* Transparent pricing - paying for the road services one uses;
* Fair allocation of costs based on use, savings of oil and damage to roadways;
* Moving authority for decision making to metropolitan level with national performance standards - to encourage more competition among mode choices; and
* Technology upgrades for a more efficient system.
A Menu of Suggestions
Though the report calls for transparent pricing, it includes only transportation costs and not many of the external costs of a car-dependent lifestyle, such as public health consequences. It does call for mileage-based insurance premiums to account for the high rate of injury and death that automobile travel results in and the increasing odds of accidents that come along with increases in mileage. Among the strategies mentioned are congestion pricing, HOT lanes, truck-only lanes, fees to reflect oil's national security costs, telecommuting, high-speed and inter-city rail, transit vouchers for low-income riders, apportioning transit dollars for realizing fuel savings through high-load routes and modes, and changing land-use rules to satisfy demand for mixed-use walkable communities.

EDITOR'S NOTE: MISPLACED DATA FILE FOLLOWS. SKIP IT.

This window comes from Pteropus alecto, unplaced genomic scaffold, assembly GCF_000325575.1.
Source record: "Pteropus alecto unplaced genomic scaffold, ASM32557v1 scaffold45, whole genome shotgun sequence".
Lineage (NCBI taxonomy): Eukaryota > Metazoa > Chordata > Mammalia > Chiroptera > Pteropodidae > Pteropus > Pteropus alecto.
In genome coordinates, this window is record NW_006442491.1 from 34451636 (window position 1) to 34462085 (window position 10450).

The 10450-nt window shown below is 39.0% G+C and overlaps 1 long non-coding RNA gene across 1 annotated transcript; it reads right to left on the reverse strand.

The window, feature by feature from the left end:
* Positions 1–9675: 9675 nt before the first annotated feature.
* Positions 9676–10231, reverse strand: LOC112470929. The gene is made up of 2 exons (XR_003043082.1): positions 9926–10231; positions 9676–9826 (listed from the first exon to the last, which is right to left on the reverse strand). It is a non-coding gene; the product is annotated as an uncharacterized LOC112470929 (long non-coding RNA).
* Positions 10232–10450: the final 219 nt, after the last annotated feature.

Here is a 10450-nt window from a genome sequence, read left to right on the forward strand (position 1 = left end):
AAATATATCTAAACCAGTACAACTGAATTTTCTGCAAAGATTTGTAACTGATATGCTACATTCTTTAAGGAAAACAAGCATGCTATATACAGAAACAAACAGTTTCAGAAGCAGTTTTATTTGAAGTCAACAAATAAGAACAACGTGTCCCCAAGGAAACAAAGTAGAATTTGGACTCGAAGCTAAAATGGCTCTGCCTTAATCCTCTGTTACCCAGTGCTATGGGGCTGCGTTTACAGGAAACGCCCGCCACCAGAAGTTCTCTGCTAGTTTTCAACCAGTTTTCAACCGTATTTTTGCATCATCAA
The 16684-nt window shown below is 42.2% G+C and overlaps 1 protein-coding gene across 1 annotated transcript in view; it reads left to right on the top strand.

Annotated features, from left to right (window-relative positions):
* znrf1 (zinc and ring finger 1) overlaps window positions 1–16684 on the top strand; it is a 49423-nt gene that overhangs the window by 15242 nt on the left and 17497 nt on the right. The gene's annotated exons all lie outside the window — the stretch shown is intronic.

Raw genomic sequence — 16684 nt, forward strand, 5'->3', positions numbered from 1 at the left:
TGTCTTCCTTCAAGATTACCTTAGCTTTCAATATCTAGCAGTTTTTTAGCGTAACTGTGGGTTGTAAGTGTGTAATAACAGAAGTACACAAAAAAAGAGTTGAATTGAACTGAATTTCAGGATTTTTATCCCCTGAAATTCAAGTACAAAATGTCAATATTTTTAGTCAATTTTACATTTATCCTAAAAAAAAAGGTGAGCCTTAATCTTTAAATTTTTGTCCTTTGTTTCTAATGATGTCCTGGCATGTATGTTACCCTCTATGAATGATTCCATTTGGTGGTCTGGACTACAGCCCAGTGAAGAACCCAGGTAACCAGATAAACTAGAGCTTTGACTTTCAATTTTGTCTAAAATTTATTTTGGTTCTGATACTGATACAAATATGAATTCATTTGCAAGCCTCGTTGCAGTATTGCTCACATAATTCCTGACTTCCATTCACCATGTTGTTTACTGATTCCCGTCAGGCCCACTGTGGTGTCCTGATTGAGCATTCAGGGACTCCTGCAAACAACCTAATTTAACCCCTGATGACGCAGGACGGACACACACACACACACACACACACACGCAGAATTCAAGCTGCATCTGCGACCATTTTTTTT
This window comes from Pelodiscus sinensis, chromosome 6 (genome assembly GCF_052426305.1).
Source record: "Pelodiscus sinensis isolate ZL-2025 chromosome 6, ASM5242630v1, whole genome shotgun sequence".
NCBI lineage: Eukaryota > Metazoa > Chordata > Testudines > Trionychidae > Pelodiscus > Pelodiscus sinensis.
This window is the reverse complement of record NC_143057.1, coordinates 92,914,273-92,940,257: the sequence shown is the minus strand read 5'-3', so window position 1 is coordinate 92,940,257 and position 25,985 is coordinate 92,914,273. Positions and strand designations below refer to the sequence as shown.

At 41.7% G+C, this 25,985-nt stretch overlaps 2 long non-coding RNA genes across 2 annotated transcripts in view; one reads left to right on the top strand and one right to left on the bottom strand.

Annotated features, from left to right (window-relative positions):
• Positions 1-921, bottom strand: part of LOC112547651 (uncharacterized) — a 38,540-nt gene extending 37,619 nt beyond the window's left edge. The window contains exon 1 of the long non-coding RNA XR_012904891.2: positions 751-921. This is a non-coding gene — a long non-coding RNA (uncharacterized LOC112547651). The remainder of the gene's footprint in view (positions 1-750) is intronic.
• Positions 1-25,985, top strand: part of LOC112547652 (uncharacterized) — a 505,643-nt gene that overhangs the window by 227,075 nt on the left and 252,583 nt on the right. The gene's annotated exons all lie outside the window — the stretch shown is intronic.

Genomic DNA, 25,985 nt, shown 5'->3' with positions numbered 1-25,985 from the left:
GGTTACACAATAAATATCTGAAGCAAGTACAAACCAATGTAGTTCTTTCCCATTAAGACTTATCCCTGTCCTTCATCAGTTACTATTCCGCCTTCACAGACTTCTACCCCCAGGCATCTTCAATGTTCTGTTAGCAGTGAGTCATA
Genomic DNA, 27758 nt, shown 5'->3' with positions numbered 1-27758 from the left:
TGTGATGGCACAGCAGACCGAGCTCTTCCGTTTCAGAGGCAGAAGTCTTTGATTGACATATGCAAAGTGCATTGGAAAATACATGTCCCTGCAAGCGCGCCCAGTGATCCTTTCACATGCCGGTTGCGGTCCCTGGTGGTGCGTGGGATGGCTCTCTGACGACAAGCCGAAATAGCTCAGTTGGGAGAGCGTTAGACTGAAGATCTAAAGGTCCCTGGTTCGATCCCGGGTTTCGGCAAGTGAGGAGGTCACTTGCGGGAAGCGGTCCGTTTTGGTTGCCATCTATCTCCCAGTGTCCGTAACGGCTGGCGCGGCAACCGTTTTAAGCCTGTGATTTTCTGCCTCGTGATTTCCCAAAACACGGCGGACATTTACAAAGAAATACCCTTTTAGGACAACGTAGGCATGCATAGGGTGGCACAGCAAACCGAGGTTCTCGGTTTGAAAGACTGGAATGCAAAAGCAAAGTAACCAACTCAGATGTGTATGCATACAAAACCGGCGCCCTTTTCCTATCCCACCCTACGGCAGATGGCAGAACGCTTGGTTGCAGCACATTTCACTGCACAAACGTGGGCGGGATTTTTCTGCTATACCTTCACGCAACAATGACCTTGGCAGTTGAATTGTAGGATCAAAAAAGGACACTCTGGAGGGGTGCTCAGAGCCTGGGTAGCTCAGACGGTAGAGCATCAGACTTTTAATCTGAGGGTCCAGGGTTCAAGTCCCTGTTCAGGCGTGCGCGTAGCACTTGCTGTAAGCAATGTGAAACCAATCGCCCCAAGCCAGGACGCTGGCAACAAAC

The coalition estimates that by 2030, the recommended strategies could save 779 million barrels, "or more than 10 percent of projected on-road oil consumption." The estimates are based on "the Department of Energy’s Annual Energy Outlook (AEO) 2010, and includes all of AEO’s assumptions regarding vehicle miles of travel (VMT) and vehicle fuel efficiency to 2030."
DC's Sustainability Plan
The Department of Transportation for Washington, D.C., the equivalent of a state department of transportation that also has jurisdiction over local roads, releases its Sustainability Plan 2010, which promotes transit, biking and walking and seeks to reduce energy consumption.
In the section about linking land use to transportation, the plan announces that "[t]he program revitalizes major urban corridors by improving transportation options, increasing streetscape attractiveness and attracting businesses and residents to the area. It also provides environmental benefits through smarter and more efficient use of land resources."
In terms of its strong endorsement of a multi-modal approach, the program is progressing with:
* Expanding and increasing transit services, such as designing and constructing a streetcar system and a water-taxi system.
* Developing multimodal transportation projects that consider roadway, pedestrians, bicyclists and transit improvements.
* Implementing TDM strategies, such as car sharing, carpool, vanpool, transit subsidies and parking management programs.
The plan also covers economic and social justice impacts. It envisions itself as a tool to spur economic activity and to save on infrastructure costs. It also seeks, without concrete details, to equitably serve low-income communities.